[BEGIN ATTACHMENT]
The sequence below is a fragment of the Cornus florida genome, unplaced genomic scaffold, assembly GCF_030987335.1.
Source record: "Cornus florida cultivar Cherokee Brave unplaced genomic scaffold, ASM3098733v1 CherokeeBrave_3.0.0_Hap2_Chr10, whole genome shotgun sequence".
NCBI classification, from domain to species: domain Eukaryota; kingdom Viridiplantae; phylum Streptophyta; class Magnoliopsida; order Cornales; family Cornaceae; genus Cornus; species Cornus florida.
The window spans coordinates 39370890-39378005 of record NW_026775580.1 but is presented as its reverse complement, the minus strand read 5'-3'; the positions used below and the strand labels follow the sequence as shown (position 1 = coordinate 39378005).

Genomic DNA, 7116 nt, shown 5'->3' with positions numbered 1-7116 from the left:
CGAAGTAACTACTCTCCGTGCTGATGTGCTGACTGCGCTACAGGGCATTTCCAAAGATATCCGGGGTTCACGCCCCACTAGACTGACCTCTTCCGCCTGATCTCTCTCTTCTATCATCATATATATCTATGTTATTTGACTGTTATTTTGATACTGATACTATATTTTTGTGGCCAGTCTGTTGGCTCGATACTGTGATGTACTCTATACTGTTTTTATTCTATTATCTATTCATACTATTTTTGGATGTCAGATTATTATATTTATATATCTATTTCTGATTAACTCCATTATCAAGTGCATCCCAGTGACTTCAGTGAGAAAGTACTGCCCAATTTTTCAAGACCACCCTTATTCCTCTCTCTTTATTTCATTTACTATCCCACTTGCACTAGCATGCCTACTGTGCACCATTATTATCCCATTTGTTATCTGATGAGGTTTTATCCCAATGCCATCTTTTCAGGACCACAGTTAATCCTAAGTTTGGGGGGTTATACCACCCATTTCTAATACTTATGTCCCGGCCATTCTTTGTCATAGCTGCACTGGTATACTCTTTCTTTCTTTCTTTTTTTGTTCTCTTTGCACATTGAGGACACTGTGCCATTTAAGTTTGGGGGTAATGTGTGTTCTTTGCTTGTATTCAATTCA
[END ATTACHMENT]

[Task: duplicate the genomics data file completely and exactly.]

The sequence below is a fragment of the Cornus florida genome, unplaced genomic scaffold, assembly GCF_030987335.1.
Source record: "Cornus florida cultivar Cherokee Brave unplaced genomic scaffold, ASM3098733v1 CherokeeBrave_3.0.0_Hap2_Chr10, whole genome shotgun sequence".
NCBI classification, from domain to species: domain Eukaryota; kingdom Viridiplantae; phylum Streptophyta; class Magnoliopsida; order Cornales; family Cornaceae; genus Cornus; species Cornus florida.
The window spans coordinates 39370890-39378005 of record NW_026775580.1 but is presented as its reverse complement, the minus strand read 5'-3'; the positions used below and the strand labels follow the sequence as shown (position 1 = coordinate 39378005).

Genomic DNA, 7116 nt, shown 5'->3' with positions numbered 1-7116 from the left:
CGAAGTAACTACTCTCCGTGCTGATGTGCTGACTGCGCTACAGGGCATTTCCAAAGATATCCGGGGTTCACGCCCCACTAGACTGACCTCTTCCGCCTGATCTCTCTCTTCTATCATCATATATATCTATGTTATTTGACTGTTATTTTGATACTGATACTATATTTTTGTGGCCAGTCTGTTGGCTCGATACTGTGATGTACTCTATACTGTTTTTATTCTATTATCTATTCATACTATTTTTGGATGTCAGATTATTATATTTATATATCTATTTCTGATTAACTCCATTATCAAGTGCATCCCAGTGACTTCAGTGAGAAAGTACTGCCCAATTTTTCAAGACCACCCTTATTCCTCTCTCTTTATTTCATTTACTATCCCACTTGCACTAGCATGCCTACTGTGCACCATTATTATCCCATTTGTTATCTGATGAGGTTTTATCCCAATGCCATCTTTTCAGGACCACAGTTAATCCTAAGTTTGGGGGGTTATACCACCCATTTCTAATACTTATGTCCCGGCCATTCTTTGTCATAGCTGCACTGGTATACTCTTTCTTTCTTTCTTTTTTTGTTCTCTTTGCACATTGAGGACACTGTGCCATTTAAGTTTGGGGGTAATGTGTGTTCTTTGCTTGTATTCAATTCA